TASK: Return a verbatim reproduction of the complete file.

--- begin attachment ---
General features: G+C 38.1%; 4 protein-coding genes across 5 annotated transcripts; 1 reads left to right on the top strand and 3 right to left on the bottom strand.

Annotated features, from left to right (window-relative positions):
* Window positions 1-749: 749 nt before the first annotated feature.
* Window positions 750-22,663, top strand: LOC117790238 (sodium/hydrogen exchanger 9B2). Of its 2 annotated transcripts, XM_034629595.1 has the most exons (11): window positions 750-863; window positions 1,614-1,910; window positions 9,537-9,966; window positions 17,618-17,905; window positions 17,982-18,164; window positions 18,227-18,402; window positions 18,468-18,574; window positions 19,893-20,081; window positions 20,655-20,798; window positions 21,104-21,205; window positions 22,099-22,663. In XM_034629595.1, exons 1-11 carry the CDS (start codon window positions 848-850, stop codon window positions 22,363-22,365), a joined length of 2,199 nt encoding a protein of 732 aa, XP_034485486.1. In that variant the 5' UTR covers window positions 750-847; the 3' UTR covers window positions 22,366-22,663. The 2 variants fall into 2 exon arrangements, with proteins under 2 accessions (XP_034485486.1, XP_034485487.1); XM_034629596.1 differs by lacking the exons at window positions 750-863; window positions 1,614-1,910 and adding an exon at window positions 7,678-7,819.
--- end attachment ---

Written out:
General features: G+C 38.1%; 4 protein-coding genes across 5 annotated transcripts; 1 reads left to right on the top strand and 3 right to left on the bottom strand.

Annotated features, from left to right (window-relative positions):
* Window positions 1-749: 749 nt before the first annotated feature.
* Window positions 750-22,663, top strand: LOC117790238 (sodium/hydrogen exchanger 9B2). Of its 2 annotated transcripts, XM_034629595.1 has the most exons (11): window positions 750-863; window positions 1,614-1,910; window positions 9,537-9,966; window positions 17,618-17,905; window positions 17,982-18,164; window positions 18,227-18,402; window positions 18,468-18,574; window positions 19,893-20,081; window positions 20,655-20,798; window positions 21,104-21,205; window positions 22,099-22,663. In XM_034629595.1, exons 1-11 carry the CDS (start codon window positions 848-850, stop codon window positions 22,363-22,365), a joined length of 2,199 nt encoding a protein of 732 aa, XP_034485486.1. In that variant the 5' UTR covers window positions 750-847; the 3' UTR covers window positions 22,366-22,663. The 2 variants fall into 2 exon arrangements, with proteins under 2 accessions (XP_034485486.1, XP_034485487.1); XM_034629596.1 differs by lacking the exons at window positions 750-863; window positions 1,614-1,910 and adding an exon at window positions 7,678-7,819.